Dry Weather Hits Argentina CropsDATE: 12/07/2017
By Lin Tan
DTN China Correspondent
BUENOS AIRES, Argentina (DTN) -- Argentina soybean planting progress is a little delayed due to dry weather conditions. However, the dry weather has been beneficial for wheat and barley harvesting.
"We had some rains over the weekend, but not for all soybean areas," said Ignacio Greco, broker and agronomist at Mercoplate S.A., a brokerage company in Buenos Aries. "More rain is still needed."
Early planted soybeans are emerged and in good condition. Farmers are keeping their planters running whenever soil moisture allows. The weekend rain increased soil moisture in many areas and helped farmers to plant more beans this week.
Normally, Argentina soybean planting progress lasts for three months, from November to January. One reason is that the often-dry conditions in the country prevent farmers from planting. Another reason is that second-crop soybeans have to wait until winter crops, such as wheat or barley, reach maturity and are harvested. If harvest is delayed, soybean planting will also be delayed. This year, some of areas of Argentina have had too much rain before November, which made winter crops mature late.
"We are above 45% of the soybean acreage planted," said Greco. "We may see a big increase of planting progress this week." So far, planting progress is slower compared to the average planting pace, but faster than 2016's pace.
Argentinean farmers will plant about 18 million hectares (about 44.48 million acres) of soybeans this year. That's about 6% less than last year, because farmers plan to plant more wheat, corn and sunflowers. Within this acreage, at least 6 million hectares (14.83 million acres) of second-crop soybeans will be planted after winter crops.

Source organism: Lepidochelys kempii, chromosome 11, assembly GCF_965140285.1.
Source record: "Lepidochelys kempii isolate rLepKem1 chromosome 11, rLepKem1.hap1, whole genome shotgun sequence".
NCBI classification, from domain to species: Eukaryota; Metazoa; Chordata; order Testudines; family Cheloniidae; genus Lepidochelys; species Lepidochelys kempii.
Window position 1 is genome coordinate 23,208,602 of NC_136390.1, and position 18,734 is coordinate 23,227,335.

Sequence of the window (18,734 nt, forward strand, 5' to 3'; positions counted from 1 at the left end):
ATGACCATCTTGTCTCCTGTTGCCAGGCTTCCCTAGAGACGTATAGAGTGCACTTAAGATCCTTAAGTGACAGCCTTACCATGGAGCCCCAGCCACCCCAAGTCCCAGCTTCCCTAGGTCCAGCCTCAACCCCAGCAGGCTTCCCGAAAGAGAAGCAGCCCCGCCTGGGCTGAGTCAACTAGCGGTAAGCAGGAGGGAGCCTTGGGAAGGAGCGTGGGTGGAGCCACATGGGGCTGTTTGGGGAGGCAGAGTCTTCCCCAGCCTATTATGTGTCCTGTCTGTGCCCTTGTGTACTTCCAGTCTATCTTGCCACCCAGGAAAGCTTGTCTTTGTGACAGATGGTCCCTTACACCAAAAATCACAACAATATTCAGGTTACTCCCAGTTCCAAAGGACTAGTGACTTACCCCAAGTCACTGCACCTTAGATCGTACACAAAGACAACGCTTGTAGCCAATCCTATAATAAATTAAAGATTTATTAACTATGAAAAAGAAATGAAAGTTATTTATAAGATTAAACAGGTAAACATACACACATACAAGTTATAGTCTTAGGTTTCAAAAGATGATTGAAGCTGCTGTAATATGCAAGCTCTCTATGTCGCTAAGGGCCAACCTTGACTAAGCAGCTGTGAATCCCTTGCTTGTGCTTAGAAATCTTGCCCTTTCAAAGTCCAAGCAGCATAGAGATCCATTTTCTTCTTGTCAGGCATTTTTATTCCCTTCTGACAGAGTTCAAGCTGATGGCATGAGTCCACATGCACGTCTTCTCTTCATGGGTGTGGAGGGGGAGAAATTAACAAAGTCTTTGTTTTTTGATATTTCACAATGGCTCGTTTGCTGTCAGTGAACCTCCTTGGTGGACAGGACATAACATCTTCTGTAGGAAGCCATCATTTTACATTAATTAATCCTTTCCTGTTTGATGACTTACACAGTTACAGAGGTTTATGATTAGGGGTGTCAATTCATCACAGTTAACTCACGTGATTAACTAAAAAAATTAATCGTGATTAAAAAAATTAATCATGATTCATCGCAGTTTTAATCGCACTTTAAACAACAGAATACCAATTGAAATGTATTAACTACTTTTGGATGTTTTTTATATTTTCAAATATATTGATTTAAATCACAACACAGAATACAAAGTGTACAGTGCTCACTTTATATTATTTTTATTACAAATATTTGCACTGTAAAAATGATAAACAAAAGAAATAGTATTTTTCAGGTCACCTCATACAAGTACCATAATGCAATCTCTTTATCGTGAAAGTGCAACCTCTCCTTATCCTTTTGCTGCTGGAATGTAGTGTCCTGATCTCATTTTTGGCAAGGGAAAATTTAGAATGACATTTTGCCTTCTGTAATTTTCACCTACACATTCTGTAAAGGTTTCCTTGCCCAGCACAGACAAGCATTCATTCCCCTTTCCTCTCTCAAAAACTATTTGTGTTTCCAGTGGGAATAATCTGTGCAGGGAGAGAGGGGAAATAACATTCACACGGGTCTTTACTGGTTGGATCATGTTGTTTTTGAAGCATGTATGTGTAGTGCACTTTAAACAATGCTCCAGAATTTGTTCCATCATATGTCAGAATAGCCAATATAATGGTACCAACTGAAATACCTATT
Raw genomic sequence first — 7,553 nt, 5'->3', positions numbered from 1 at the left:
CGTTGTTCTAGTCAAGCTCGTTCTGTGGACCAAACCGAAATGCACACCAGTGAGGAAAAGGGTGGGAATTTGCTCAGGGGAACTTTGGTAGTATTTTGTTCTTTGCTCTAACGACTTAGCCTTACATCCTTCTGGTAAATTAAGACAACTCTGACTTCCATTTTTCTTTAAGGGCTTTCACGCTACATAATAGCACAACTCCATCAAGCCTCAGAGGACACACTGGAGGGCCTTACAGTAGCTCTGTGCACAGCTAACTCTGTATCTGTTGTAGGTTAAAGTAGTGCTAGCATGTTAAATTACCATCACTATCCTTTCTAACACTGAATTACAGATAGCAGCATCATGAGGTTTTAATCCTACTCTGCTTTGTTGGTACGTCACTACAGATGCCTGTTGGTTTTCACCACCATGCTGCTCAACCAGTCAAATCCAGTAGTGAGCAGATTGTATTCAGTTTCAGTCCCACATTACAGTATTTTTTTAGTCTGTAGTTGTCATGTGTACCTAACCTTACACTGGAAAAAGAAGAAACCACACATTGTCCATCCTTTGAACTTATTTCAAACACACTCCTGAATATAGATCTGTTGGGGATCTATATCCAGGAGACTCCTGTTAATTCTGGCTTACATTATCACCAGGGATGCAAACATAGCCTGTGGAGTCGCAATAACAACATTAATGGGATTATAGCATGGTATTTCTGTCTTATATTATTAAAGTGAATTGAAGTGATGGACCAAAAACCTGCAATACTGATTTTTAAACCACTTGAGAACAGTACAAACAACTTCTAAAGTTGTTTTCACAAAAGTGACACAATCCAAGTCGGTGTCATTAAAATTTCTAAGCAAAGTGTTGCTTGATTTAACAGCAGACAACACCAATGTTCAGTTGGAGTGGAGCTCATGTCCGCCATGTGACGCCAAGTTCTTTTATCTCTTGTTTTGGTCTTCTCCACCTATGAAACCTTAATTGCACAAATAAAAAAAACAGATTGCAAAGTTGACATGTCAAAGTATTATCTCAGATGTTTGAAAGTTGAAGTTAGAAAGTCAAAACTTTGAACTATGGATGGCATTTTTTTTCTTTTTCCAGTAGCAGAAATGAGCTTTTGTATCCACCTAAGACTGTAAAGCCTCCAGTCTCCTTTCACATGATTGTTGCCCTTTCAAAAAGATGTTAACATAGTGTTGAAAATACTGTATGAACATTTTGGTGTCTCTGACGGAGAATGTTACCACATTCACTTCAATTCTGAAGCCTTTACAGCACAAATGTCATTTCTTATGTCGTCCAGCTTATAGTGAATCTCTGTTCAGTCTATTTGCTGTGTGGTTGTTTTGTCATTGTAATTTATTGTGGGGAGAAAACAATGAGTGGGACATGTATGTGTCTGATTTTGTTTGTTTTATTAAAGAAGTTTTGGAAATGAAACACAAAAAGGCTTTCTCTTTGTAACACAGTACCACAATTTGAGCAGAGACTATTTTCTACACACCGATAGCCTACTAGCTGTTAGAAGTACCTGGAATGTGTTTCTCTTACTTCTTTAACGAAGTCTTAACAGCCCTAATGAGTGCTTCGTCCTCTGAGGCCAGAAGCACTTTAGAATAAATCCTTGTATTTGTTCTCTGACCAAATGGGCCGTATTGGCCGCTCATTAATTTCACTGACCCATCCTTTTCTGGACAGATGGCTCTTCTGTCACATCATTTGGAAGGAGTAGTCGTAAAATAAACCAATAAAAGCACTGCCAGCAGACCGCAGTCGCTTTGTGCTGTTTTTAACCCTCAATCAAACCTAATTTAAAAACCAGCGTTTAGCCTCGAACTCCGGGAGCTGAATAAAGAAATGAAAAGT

In its November World Agricultural Supply and Demand Estimates Report, USDA estimated 2017-18 Argentina soybean production at 57 million metric tons (2.1 billion bushels), down from an estimated 57.80 mmt (2.12 bb) in 2016-17.
"There is a rising concern on weather, as there is less rain in the next 15-day forecast," Greco said. These dry conditions will affect both soybeans and corn, but will have a bigger impact on soybeans at this stage, he added.
It's not only the current dry conditions that the market is worried about. A La Nina event in the Pacific Ocean appears to be established and could affect weather patterns over the next few months, according to DTN Senior Ag Meteorologist Bryce Anderson.
Anderson wrote in his Ag Weather Forum on Dec. 1, that La Nina is associated with drier weather in Argentina.
"The central crop belt received some useful rain during the end of November, especially in the state of Cordoba, which is located on the western side of the major crop region," Anderson said. "Rainfall totaled from 0.3 to 1.5 inches, and heavier locally. A few more showers were noted at the end of the week. However, the pattern looks drier during next week. The trade concern is that a drier trend could be accompanied by heat just as the Southern Hemisphere crop season goes into its version of summer."
Dry conditions would help wheat and barley mature and be harvested, but won't be good for soil moisture for second-crop soybeans, Greco said.
"Winter crops leave the fields with practically no soil water reserves, and this is why rains are extremely needed," Greco said.
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